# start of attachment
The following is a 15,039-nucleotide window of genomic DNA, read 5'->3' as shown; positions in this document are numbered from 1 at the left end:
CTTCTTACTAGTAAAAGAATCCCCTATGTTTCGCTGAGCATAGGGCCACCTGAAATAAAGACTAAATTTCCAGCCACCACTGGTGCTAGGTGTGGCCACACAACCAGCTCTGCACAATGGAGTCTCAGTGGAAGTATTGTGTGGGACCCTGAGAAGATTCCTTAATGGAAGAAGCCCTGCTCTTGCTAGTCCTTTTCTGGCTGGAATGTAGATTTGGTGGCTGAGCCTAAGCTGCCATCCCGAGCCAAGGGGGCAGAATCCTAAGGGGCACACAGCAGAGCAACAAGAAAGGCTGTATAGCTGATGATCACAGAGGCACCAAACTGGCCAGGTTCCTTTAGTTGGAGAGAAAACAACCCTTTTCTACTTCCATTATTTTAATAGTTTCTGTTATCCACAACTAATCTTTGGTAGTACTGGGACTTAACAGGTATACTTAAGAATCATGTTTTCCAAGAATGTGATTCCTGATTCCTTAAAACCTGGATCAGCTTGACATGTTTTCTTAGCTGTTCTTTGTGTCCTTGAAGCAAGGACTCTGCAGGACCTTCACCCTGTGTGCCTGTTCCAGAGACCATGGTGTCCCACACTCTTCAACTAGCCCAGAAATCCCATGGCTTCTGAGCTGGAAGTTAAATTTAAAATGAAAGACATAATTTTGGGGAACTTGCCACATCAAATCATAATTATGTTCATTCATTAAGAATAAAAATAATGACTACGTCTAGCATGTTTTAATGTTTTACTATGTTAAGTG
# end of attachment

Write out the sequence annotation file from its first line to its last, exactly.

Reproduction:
The following is a 15,039-nucleotide window of genomic DNA, read 5'->3' as shown; positions in this document are numbered from 1 at the left end:
CTTCTTACTAGTAAAAGAATCCCCTATGTTTCGCTGAGCATAGGGCCACCTGAAATAAAGACTAAATTTCCAGCCACCACTGGTGCTAGGTGTGGCCACACAACCAGCTCTGCACAATGGAGTCTCAGTGGAAGTATTGTGTGGGACCCTGAGAAGATTCCTTAATGGAAGAAGCCCTGCTCTTGCTAGTCCTTTTCTGGCTGGAATGTAGATTTGGTGGCTGAGCCTAAGCTGCCATCCCGAGCCAAGGGGGCAGAATCCTAAGGGGCACACAGCAGAGCAACAAGAAAGGCTGTATAGCTGATGATCACAGAGGCACCAAACTGGCCAGGTTCCTTTAGTTGGAGAGAAAACAACCCTTTTCTACTTCCATTATTTTAATAGTTTCTGTTATCCACAACTAATCTTTGGTAGTACTGGGACTTAACAGGTATACTTAAGAATCATGTTTTCCAAGAATGTGATTCCTGATTCCTTAAAACCTGGATCAGCTTGACATGTTTTCTTAGCTGTTCTTTGTGTCCTTGAAGCAAGGACTCTGCAGGACCTTCACCCTGTGTGCCTGTTCCAGAGACCATGGTGTCCCACACTCTTCAACTAGCCCAGAAATCCCATGGCTTCTGAGCTGGAAGTTAAATTTAAAATGAAAGACATAATTTTGGGGAACTTGCCACATCAAATCATAATTATGTTCATTCATTAAGAATAAAAATAATGACTACGTCTAGCATGTTTTAATGTTTTACTATGTTAAGTG